To accelerate the achievement of outbreak preparedness and response capacities, and to appropriately inform recent calls for improvements in global health security, such improvements in availability and completeness of health system data must be accompanied by the investment necessary to strengthen health systems globally, at national and subnational levels. Further, these health system data should be integrated with biogeographical data, such as ecological and environmental data on potential areas of disease outbreak. With the focus of the Sustainable Development Goals on Universal Health Coverage, it is important to also emphasise the health systems strengthening requirements of global health security,12 and the links between achieving those and preparedness for outbreaks and resilience in the face of outbreaks.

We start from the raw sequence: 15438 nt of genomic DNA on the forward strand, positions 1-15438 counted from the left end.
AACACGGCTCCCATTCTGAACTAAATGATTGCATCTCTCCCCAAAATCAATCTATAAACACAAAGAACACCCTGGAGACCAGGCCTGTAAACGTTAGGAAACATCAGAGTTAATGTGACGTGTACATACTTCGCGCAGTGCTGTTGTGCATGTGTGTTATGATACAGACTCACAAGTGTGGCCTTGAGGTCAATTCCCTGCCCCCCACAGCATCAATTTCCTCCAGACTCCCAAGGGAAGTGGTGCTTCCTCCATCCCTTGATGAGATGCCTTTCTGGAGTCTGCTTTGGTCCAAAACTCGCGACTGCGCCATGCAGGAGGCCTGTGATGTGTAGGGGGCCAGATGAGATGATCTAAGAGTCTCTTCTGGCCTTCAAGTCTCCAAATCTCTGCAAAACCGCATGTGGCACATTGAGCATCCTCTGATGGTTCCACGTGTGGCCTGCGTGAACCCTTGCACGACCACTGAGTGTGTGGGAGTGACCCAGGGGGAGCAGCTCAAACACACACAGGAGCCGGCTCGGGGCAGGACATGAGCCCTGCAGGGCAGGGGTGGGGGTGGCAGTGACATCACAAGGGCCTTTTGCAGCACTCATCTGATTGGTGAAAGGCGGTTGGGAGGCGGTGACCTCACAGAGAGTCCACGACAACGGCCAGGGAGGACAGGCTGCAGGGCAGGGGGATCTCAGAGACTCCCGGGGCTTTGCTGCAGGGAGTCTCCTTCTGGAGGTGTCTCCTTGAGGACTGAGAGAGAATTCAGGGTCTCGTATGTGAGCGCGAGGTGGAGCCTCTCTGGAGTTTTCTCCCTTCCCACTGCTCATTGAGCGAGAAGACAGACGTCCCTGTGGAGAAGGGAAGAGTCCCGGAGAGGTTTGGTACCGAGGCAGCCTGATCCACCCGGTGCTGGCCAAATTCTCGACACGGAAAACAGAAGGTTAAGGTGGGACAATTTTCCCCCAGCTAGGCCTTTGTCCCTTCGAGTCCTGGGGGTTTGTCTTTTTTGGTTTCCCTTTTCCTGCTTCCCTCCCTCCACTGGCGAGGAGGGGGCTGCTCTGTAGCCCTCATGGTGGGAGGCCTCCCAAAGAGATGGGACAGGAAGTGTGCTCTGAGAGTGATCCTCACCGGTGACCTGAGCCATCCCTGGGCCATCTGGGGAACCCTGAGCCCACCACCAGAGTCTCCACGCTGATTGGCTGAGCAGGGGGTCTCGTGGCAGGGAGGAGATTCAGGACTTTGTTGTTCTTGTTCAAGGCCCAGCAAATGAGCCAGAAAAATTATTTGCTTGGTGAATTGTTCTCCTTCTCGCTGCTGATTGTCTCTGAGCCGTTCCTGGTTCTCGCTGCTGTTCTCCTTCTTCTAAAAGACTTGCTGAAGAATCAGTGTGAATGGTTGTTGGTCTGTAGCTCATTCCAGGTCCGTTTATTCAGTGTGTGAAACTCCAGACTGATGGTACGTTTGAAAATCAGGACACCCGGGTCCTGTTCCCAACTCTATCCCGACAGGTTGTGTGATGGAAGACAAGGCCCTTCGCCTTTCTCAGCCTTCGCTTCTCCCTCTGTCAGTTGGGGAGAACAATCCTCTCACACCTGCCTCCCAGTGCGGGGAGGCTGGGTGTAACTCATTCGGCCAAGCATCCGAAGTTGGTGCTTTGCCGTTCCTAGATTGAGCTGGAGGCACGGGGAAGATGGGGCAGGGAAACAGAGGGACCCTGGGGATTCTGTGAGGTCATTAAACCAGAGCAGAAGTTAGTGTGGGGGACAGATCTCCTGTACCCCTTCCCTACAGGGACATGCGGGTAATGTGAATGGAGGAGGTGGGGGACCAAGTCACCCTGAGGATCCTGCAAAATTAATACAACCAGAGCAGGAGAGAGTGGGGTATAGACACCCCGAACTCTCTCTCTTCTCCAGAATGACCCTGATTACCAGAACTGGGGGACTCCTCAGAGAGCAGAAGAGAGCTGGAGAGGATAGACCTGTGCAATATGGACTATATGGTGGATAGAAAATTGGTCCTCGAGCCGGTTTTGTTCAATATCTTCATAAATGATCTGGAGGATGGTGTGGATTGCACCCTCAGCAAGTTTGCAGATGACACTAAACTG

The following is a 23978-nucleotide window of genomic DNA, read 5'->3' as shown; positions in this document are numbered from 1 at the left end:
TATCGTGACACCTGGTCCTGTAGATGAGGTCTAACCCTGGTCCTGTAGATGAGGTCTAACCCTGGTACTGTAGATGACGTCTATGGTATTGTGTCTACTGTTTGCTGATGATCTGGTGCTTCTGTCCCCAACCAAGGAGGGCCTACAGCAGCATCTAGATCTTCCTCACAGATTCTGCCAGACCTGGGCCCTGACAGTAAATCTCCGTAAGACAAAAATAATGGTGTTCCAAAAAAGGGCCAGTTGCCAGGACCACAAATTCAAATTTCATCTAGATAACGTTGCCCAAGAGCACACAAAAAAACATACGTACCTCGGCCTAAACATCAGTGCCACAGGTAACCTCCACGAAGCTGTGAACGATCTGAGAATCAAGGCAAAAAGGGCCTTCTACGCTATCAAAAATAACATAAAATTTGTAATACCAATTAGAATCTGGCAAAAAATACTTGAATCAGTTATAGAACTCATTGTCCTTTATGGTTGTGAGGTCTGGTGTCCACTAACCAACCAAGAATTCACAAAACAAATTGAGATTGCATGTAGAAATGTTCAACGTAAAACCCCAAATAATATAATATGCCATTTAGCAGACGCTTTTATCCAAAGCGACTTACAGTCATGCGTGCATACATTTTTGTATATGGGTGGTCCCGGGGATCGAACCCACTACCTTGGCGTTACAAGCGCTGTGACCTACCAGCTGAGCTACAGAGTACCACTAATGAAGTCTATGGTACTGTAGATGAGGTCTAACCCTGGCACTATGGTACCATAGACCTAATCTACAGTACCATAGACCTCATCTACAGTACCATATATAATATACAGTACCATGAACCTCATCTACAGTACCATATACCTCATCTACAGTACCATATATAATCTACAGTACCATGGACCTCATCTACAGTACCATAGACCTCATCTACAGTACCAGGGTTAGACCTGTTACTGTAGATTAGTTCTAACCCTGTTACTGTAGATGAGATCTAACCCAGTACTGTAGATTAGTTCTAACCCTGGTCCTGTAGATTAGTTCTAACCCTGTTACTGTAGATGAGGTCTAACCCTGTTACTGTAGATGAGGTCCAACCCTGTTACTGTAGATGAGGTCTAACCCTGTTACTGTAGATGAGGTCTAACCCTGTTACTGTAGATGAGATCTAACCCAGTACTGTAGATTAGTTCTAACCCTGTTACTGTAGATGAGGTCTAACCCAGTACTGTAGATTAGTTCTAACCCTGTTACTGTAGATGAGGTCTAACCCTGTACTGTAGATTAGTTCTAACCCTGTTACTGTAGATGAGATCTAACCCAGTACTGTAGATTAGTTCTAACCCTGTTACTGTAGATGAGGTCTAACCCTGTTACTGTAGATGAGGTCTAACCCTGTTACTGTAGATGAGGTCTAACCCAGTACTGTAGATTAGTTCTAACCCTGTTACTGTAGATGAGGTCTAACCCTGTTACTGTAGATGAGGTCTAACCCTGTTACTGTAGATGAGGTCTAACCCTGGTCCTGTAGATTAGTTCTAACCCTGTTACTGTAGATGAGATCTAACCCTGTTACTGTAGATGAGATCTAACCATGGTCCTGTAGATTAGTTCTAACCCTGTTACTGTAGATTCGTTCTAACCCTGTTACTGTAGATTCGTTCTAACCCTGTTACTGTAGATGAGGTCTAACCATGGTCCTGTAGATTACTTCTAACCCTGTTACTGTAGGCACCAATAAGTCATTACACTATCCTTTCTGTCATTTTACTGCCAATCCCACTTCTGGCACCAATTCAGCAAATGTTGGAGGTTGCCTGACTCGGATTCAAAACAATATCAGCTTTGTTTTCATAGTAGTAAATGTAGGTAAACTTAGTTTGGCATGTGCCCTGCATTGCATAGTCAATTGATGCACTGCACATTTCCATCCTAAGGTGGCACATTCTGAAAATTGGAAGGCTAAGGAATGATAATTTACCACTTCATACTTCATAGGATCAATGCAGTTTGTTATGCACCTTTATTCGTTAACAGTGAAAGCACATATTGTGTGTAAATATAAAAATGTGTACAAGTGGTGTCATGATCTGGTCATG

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  • Handling editor Seye Abimbola

  • Competing interests None declared.

  • Provenance and peer review Not commissioned; internally peer reviewed.

  • Correction notice This article has been corrected since it first published online. The middle initial of the second author has been added and her affiliation changed.